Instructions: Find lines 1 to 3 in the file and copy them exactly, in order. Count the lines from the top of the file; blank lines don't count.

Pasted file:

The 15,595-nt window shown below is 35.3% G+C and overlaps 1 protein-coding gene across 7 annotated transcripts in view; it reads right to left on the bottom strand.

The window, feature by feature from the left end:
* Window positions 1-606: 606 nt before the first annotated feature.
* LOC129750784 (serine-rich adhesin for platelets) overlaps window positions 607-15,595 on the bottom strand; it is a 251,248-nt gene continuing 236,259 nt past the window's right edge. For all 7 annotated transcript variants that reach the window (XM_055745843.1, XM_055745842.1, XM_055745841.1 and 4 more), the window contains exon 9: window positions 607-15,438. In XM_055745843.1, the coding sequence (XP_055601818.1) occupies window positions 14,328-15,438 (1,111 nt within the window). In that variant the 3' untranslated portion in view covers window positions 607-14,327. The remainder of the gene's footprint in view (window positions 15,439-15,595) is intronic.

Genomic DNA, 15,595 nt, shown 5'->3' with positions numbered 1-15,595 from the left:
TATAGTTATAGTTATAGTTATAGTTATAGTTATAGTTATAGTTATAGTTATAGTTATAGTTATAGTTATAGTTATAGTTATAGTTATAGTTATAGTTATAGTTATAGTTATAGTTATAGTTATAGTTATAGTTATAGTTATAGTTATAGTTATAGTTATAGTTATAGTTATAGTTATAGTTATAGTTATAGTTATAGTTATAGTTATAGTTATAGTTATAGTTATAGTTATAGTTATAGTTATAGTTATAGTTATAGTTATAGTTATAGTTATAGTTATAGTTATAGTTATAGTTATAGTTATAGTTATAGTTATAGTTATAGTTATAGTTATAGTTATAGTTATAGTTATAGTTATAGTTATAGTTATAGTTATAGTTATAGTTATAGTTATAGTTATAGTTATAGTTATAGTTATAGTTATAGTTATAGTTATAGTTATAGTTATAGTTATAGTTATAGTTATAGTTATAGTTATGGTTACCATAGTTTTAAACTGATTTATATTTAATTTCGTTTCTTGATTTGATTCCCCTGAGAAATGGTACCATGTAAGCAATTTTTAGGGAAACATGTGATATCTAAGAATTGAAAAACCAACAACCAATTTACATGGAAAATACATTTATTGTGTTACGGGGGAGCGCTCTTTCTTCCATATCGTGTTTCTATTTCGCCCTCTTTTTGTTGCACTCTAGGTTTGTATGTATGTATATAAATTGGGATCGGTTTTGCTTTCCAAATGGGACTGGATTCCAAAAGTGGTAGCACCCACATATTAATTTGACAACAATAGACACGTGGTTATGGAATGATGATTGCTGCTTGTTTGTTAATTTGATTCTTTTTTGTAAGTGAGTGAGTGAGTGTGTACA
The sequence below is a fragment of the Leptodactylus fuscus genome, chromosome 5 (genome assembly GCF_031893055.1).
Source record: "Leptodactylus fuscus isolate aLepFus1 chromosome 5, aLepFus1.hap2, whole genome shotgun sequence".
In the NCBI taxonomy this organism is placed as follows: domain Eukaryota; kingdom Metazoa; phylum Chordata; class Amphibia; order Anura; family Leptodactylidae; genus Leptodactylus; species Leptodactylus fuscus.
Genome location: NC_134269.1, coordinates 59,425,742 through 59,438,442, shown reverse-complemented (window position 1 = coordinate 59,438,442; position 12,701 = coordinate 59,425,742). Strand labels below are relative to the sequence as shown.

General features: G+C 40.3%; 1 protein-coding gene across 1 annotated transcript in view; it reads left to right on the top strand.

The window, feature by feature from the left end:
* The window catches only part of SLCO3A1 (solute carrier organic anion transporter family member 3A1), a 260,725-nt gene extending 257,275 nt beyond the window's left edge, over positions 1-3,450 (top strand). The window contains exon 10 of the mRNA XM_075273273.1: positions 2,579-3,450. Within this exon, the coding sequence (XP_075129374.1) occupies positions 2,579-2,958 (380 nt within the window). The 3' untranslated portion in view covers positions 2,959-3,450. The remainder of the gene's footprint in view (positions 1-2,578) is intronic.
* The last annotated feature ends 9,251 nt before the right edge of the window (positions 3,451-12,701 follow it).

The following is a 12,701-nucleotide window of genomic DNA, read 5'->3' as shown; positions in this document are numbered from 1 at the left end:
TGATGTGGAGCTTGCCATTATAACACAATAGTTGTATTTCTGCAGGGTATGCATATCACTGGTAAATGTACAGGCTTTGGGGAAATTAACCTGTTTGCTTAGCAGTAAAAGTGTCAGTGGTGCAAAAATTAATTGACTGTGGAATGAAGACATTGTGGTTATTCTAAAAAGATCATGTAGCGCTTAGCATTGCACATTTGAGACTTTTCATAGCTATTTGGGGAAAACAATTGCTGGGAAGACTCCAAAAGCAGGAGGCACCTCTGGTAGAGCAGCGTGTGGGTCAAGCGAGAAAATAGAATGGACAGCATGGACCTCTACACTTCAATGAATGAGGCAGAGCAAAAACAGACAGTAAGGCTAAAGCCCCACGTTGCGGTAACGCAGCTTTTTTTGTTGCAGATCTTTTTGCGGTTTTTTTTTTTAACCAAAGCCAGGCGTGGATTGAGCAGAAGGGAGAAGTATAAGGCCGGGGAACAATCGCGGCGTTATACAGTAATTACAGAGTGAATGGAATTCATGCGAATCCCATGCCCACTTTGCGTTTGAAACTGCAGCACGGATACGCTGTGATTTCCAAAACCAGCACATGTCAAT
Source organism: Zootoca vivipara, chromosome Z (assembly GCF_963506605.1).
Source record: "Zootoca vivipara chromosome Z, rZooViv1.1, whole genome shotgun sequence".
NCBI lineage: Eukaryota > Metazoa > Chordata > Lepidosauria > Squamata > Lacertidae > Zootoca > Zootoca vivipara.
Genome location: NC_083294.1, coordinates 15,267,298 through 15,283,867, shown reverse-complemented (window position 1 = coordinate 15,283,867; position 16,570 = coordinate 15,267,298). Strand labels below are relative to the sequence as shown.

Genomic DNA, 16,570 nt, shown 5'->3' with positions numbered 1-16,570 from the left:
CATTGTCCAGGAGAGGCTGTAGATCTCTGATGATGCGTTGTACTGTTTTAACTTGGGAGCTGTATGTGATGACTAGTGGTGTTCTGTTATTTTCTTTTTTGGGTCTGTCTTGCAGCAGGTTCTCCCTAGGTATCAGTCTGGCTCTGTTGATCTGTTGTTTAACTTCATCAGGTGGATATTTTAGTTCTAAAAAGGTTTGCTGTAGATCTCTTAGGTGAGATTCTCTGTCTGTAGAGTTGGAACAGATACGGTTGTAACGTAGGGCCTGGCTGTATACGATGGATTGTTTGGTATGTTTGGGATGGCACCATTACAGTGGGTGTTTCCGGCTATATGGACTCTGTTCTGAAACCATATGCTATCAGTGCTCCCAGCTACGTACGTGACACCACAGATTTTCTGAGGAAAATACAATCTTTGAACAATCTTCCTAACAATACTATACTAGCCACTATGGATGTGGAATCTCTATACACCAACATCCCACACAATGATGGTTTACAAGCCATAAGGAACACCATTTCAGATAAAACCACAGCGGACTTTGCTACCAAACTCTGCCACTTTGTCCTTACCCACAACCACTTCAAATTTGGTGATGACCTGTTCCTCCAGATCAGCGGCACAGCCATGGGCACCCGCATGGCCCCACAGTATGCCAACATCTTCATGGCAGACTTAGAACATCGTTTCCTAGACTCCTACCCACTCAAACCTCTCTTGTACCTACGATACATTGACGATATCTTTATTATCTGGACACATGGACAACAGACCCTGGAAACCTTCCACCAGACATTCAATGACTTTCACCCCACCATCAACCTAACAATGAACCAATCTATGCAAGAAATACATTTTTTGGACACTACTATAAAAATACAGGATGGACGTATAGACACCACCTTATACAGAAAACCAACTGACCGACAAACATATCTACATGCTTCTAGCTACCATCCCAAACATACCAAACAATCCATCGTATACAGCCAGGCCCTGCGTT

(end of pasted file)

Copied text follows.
The 15,595-nt window shown below is 35.3% G+C and overlaps 1 protein-coding gene across 7 annotated transcripts in view; it reads right to left on the bottom strand.

The window, feature by feature from the left end:
* Window positions 1-606: 606 nt before the first annotated feature.